Saturday, 1 August 2015

Septimius Severus' British campaigns

Coins commemorating the British victories of Septimius Severus and his sons, Caracalla and Geta
In 208 Septimius Severus travelled to Britain with the intention of conquering Caledonia. Modern archaeological discoveries have made the scope and direction of his northern campaign better understood. Severus probably arrived in Britain possessing an army over 40,000, considering some of the camps constructed during his campaign could house this number.

He strengthened Hadrian's Wall and reconquered the Southern Uplands up to the Antonine Wall, which was also enhanced. Severus built a 165-acre camp south of the Antonine Wall at Trimontium, probably assembling his forces there. Severus then thrust north with his army across the wall into enemy territory. Retracing the steps of Agricola over a century previously, Severus rebuilt and garrisoned many abandoned Roman forts along the east coast, including Carpow which could house up to 40,000 soldiers.

Cassius Dio's account of the invasion reads "Severus, accordingly, desiring to subjugate the whole of it, invaded Caledonia. But as he advanced through the country he experienced countless hardships in cutting down the forests, levelling the heights, filling up the swamps, and bridging the rivers; but he fought no battle and beheld no enemy in battle array. The enemy purposely put sheep and cattle in front of the soldiers for them to seize, in order that they might be lured on still further until they were worn out; for in fact the water caused great suffering to the Romans, and when they became scattered, they would be attacked. Then, unable to walk, they would be slain by their own men, in order to avoid capture, so that a full fifty thousand died. But Severus did not desist until he approached the extremity of the island. Here he observed most accurately the variation of the sun's motion and the length of the days and the nights in summer and winter respectively. Having thus been conveyed through practically the whole of the hostile country (for he actually was conveyed in a covered litter most of the way, on account of his infirmity), he returned to the friendly portion, after he had forced the Britons to come to terms, on the condition that they should abandon a large part of their territory."

Severus' campaign was cut short when he fell fatally ill. He withdrew to Eboracum (York) and died there on 4th February 211.

Monday, 25 May 2015

William of Hainaut, Bishop of Cambrai

Sterling, William of Hainaut, Bishop of Cambrai, c. 1292-96, Mayhew 87-8

During the thirteenth and fourteenth centuries the English penny (or sterling) was imitated on the continent by a number of rulers. They may be divided into pollards (portrait crowned, as on the English prototypes) and crockards where the portrait is garlanded by roses.

I was recently sent an example of a crockard issued by William of Hinaut.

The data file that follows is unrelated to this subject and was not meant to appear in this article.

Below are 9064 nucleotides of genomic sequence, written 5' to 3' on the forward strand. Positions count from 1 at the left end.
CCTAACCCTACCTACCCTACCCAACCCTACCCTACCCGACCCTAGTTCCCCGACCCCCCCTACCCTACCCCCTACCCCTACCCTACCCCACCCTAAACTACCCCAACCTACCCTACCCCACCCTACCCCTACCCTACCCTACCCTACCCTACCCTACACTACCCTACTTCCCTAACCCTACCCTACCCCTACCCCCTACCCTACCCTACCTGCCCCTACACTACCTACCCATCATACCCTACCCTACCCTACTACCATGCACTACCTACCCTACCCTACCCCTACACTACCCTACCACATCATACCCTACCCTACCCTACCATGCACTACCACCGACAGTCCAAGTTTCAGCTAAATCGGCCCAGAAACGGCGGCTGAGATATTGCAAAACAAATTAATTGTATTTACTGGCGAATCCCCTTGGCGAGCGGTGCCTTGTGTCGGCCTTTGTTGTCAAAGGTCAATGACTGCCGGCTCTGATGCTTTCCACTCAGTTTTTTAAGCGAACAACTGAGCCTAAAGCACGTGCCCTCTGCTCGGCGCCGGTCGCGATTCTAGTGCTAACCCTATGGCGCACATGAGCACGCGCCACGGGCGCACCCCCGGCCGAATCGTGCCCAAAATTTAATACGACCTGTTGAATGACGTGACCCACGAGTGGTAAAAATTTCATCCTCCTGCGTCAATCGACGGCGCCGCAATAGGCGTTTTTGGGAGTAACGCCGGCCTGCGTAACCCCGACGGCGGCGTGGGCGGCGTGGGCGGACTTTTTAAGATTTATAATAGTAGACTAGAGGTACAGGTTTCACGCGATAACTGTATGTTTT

William of Avesnes, or Hainaut, born in 1254 and died in 1296, was a French prelate of the thirteenth century. He is the son of John I of Avesnes and Adelaide of Holland. He is the brother of John II of Avesnes, Count of Hainaut, Holland and Zeeland.

William was provost of Cambrai, at the time of his election as bishop of Cambrai in 1290. There are many arguments between the bishop and the chapter. There can be a lot of sympathy between the bishop and the canons, when we know that they are at war with John of Avesnes, Count of Hainault, brother of William, whose officers had come to the village Onains to burn down several houses, ddemolish the mill, remove the bailiff with other people and many cattle, and they have even hanged a man. After several successive compromises, these disputes did not end until 1335. William died in 1296, on the route to Jerusalem.

Thursday, 26 February 2015

Thoth as a seated baboon

One of my few Egyptian antiquities is this late dynastic faience amulet of Thoth in the form of a seated baboon.

Thoth's roles in Egyptian mythology were many. He served as a mediating power, especially between good and evil, making sure neither had a decisive victory over the other. He also served as scribe of the gods, credited with the invention of writing and alphabets (i.e. hieroglyphs) themselves. In the underworld, Duat, he appeared as an ape, A'an, the god of equilibrium, who reported when the scales weighing the deceased's heart against the feather, representing the principle of Ma'at, was exactly even.

The ancient Egyptians regarded Thoth as One, self-begotten, and self-produced. He was the master of both physical and moral (i.e. Divine) law, making proper use of Ma'at. He is credited with making the calculations for the establishment of the heavens, stars, Earth, and everything in them. Compare this to how his feminine counterpart, Ma'at was the force which maintained the Universe. He is said to direct the motions of the heavenly bodies. Without his words, the Egyptians believed, the gods would not exist. His power was unlimited in the Underworld and rivaled that of Ra and Osiris.

The Egyptians credited him as the author of all works of science, religion, philosophy, and magic. The Greeks further declared him the inventor of astronomy, astrology, the science of numbers, mathematics, geometry, land surveying, medicine, botany, theology, civilized government, the alphabet, reading, writing, and oratory. They further claimed he was the true author of every work of every branch of knowledge, human and divine.

Reputedly ex Florence Rossetti collection (c.1948-50)

Sunday, 8 February 2015